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The Real McCoy is the seventh album by jazz pianist McCoy Tyner and his first released on the Blue Note label. It was recorded on April 21, 1967 following Tyner's departure from the John Coltrane Quartet and features performances by Tyner with Joe Henderson, Ron Carter and Elvin Jones. Producer Alfred Lion recalls the recording session as a "pure jazz session. There is absolutely no concession to commercialism, and there's a deep, passionate love for the music embedded in each of the selections".
The Penguin Guide to Jazz selected this album as part of its suggested "Core Collection" calling it "A key album in Tyner's discography... Very highly recommended." The Allmusic review by Scott Yanow states that "Tyner was entering a period of struggle, although artistically his playing grew quite a bit in the late '60s... easily recommended".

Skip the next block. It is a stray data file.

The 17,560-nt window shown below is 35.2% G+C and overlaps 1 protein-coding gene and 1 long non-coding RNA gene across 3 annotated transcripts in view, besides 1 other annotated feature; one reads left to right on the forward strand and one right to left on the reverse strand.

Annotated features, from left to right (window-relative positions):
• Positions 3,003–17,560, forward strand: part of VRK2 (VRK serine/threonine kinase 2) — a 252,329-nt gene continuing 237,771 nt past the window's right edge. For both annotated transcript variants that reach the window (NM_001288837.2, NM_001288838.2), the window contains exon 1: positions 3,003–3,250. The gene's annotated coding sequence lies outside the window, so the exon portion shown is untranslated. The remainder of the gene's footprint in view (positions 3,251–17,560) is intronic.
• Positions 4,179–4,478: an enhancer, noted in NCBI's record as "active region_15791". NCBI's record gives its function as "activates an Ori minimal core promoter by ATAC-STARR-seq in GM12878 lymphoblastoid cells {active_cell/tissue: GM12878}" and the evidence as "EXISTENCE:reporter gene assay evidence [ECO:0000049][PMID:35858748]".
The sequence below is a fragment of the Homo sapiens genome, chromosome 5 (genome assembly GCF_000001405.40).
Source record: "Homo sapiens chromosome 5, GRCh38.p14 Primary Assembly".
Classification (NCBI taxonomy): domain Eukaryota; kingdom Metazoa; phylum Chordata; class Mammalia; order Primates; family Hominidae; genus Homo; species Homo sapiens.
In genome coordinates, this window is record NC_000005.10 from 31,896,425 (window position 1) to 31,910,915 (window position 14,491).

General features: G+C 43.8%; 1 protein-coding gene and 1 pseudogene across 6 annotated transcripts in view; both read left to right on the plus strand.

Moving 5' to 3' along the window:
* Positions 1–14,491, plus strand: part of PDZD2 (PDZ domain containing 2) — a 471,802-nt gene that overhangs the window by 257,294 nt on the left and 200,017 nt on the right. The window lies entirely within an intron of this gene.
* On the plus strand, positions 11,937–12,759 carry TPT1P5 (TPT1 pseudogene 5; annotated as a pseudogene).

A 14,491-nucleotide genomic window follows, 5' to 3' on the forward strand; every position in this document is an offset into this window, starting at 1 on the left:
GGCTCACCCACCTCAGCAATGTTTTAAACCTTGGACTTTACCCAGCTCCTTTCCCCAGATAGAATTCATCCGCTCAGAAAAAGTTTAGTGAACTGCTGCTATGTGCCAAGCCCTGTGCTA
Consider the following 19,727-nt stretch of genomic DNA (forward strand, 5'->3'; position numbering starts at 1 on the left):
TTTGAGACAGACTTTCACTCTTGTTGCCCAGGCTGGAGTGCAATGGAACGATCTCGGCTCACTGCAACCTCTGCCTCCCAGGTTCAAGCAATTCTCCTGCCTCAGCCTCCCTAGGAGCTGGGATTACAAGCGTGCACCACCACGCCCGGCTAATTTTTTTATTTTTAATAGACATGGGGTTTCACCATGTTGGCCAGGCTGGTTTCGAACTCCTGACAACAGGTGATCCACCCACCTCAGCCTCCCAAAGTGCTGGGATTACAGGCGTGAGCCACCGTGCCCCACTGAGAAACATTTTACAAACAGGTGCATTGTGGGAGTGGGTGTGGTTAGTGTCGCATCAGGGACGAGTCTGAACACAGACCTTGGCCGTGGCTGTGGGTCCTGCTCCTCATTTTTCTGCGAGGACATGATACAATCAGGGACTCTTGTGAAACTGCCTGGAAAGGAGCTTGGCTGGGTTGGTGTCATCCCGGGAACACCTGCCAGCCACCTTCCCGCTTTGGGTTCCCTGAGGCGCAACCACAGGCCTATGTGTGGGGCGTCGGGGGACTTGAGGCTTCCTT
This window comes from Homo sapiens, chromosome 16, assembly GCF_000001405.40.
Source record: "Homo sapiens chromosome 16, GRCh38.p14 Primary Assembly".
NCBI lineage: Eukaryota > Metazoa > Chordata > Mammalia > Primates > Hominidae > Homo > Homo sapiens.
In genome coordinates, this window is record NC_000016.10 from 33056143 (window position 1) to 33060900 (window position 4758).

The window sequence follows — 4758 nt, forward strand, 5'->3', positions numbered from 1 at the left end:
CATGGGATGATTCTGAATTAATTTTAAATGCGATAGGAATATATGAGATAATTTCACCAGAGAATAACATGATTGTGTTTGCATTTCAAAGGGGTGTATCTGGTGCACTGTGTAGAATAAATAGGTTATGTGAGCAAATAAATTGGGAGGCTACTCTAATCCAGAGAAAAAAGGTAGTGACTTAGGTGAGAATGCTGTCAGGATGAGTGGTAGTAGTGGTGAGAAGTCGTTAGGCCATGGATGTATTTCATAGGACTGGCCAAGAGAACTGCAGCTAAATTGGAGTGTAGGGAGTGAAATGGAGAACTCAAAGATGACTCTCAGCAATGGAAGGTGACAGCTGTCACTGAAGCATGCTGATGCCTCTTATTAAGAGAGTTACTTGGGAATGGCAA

In the liner notes, Tyner talks about the pieces selected for this album. The titles for "Passion Dance" and "Contemplation" came to the pianist only after he'd written the pieces. Whilst the former sounds like "a kind of American Indian dance, evoking trance-like states", the latter has "the sound of a man alone. A man reflecting on what religion means to him, reflecting on the meaning of life." Tyner titled the fourth piece "Search for Peace" because of its tranquil feeling; it "has to do with a man's submission to God" and the "giving over of the self to the universe". The album closes with an upbeat, merry piece called "Blues on the Corner", a reminiscence, and musical portrait, of Tyner's childhood: "When I was growing up in Philadelphia, some of the kids I knew liked to hang out on the corner[...]youngsters talking, kidding around, jiving."
All compositions by McCoy Tyner
- "Passion Dance" – 8:47
- "Contemplation" – 9:12
- "Four by Five" – 6:37
- "Search for Peace" – 6:32
- "Blues on the Corner" – 5:58